In November 2007, three talks involving the Flying Spaghetti Monster were scheduled to be delivered at the American Academy of Religion’s annual meeting in San Diego. The talks included titles such as, “Holy Pasta and Authentic Sauce: The Flying Spaghetti Monster’s Messy Implications for Theorizing Religion”. Academics say while its inclusion in the program may get laughs, it is a serious debate on the essence of religion exploring questions such as “does religion require a genuine theological belief or simply a set of rituals and a community joining together as a way of signaling their cultural alliances to others?” or in short, “is an anti-religion like Flying Spaghetti Monsterism actually a religion?”

In December 2007, The Ledger reported that members of venganza website, Church of the Flying Spaghetti Monster, sent emails to School Board members in Polk County, Florida, on the issue of intelligent design.


Henderson proposed many of the beliefs in reaction to common arguments by proponents of intelligent design.

The canonical beliefs of Flying Spaghetti Monsterism are set forth by Henderson in the Open Letter, the Gospel of the Flying Spaghetti Monster, and on Henderson’s web site, where he is described as a prophet.

The central belief is that there is an invisible and undetectable Flying Spaghetti Monster, who created the entire universe “after drinking heavily.” The Monster’s intoxication was supposedly the cause for a flawed Earth. All “evidence” for evolution was planted by the Flying Spaghetti Monster, in an effort to test Pastafarians’ faith — a form of the Omphalos hypothesis. When scientific measurements, such as radiocarbon dating, are made, the Flying Spaghetti Monster “is there changing the results with His Noodly Appendage.”

The Pastafarian belief of heaven stresses that it contains beer volcanoes and a stripper factory. Hell is similar, except that the beer is stale, and the strippers have STDs.

Henderson uses parallel concepts from religious texts when describing the FSM, poking fun at those who literally interpret the Bible. The religious text of the Pastafarian religion is called the Loose Canon instead of the formal Canon. In place of the Ten Commandments, it contains the Eight I’d Really Rather You Didn’ts.

The official conclusion to prayers is “RAmen”, contained in certain sections of The Gospel of the Flying Spaghetti Monster, and so on. It is a portmanteau of the Semitic term “Amen” (used in Judaism, Christianity, and Islam); and Ramen, a type of noodle. While it is typically spelled with both a capital “R” and “A”, it is also acceptable to spell it with only a capital R.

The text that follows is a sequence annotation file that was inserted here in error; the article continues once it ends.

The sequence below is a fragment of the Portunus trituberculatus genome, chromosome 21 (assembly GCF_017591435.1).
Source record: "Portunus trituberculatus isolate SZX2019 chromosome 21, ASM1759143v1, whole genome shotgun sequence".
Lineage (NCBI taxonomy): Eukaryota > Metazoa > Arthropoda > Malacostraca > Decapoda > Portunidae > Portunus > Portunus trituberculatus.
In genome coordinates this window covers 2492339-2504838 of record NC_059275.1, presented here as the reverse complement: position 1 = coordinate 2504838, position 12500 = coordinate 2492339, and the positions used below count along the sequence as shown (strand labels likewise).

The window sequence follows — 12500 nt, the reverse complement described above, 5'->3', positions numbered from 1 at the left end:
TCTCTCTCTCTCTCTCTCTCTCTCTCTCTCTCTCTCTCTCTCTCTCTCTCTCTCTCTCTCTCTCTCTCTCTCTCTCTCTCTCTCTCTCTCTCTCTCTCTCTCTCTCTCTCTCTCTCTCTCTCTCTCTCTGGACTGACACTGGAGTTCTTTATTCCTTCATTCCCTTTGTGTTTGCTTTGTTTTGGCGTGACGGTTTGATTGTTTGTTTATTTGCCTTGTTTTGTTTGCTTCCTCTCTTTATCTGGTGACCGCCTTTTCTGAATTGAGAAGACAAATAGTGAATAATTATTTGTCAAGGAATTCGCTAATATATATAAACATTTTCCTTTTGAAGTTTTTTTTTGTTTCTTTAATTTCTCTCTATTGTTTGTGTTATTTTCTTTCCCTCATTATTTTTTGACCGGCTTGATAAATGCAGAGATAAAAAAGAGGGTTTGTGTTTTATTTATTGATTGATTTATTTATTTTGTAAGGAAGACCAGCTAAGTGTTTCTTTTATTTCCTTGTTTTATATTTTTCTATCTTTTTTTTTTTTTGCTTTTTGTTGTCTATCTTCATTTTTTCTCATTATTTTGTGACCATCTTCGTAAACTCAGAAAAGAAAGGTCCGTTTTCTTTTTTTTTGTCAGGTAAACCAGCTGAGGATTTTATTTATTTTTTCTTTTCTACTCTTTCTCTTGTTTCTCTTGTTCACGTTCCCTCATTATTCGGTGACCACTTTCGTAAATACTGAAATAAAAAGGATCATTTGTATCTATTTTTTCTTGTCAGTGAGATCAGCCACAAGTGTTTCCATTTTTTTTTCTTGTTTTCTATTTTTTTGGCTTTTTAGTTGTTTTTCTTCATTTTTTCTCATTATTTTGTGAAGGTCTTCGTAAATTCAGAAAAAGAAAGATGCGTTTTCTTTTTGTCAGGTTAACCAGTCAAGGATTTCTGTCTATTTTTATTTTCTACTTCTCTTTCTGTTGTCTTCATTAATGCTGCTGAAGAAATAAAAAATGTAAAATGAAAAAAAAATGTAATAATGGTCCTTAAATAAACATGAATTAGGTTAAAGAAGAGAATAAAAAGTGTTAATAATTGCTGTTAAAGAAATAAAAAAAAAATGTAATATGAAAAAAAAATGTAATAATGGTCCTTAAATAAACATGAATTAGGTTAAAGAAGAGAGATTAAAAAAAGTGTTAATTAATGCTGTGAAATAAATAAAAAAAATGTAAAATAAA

Pirates and global warming

Chart comparing Number of Pirates versus Global Warming. This chart, a version of which was included with Bobby Henderson’s original letter to the Kansas School Board, illustrates the absurdity of assuming that correlation implies causation. Note the inversion of 45,000 and 35,000 on the Number of Pirates-axis, implying that the strength of the intelligent design argument lies in the misrepresentation of data.

According to the Pastafarian belief system, pirates are “absolute divine beings” and the original Pastafarians. Their image as “thieves and outcasts” is misinformation spread by Christian theologians in the Middle Ages and by Hare Krishnas. Pastafarianism says that they were in fact “peace-loving explorers and spreaders of good will” who distributed candy to small children, and adds that modern pirates are in no way similar to “the fun-loving buccaneers from history.” Pastafarians celebrate International Talk Like a Pirate Day on September 19.

The inclusion of pirates in Pastafarianism was part of Henderson’s original letter to the Kansas School Board. It illustrated that correlation does not imply causation. Henderson put forth the argument that “global warming, earthquakes, hurricanes, and other natural disasters are a direct effect of the shrinking numbers of pirates since the 1800s.” A chart accompanying the letter shows that as the number of pirates decreased, global temperatures increased. This is akin to the suggestion from some religious groups that the high numbers of disasters, famines and wars in the world is due to the lack of respect and worship towards a deity.

In 2008, Henderson has interpreted the growing pirate activities at the Gulf of Aden as an additional empirical support, pointing out that Somalia has “the highest number of Pirates AND the lowest Carbon emissions of any country.”


Around the time of Christmas, Hanukkah, and Kwanzaa, Pastafarians celebrate a vaguely-defined holiday named “Holiday”, which doesn’t take place on “a specific date so much as it is the Holiday season, itself.” Because Pastafarians “reject dogma and formalism”, there are no specific requirements for the holiday.[29]

Pastafarians note the increasing popularity of their holiday at the expense of others, with stores and shops now wishing people “Happy Holidays” instead of “Merry Christmas” — even George W. Bush’s White House Christmas cards wished people a happy Holiday season, leading Henderson to write the President a note of thanks, including an FSM “fish” emblem for his limo or plane.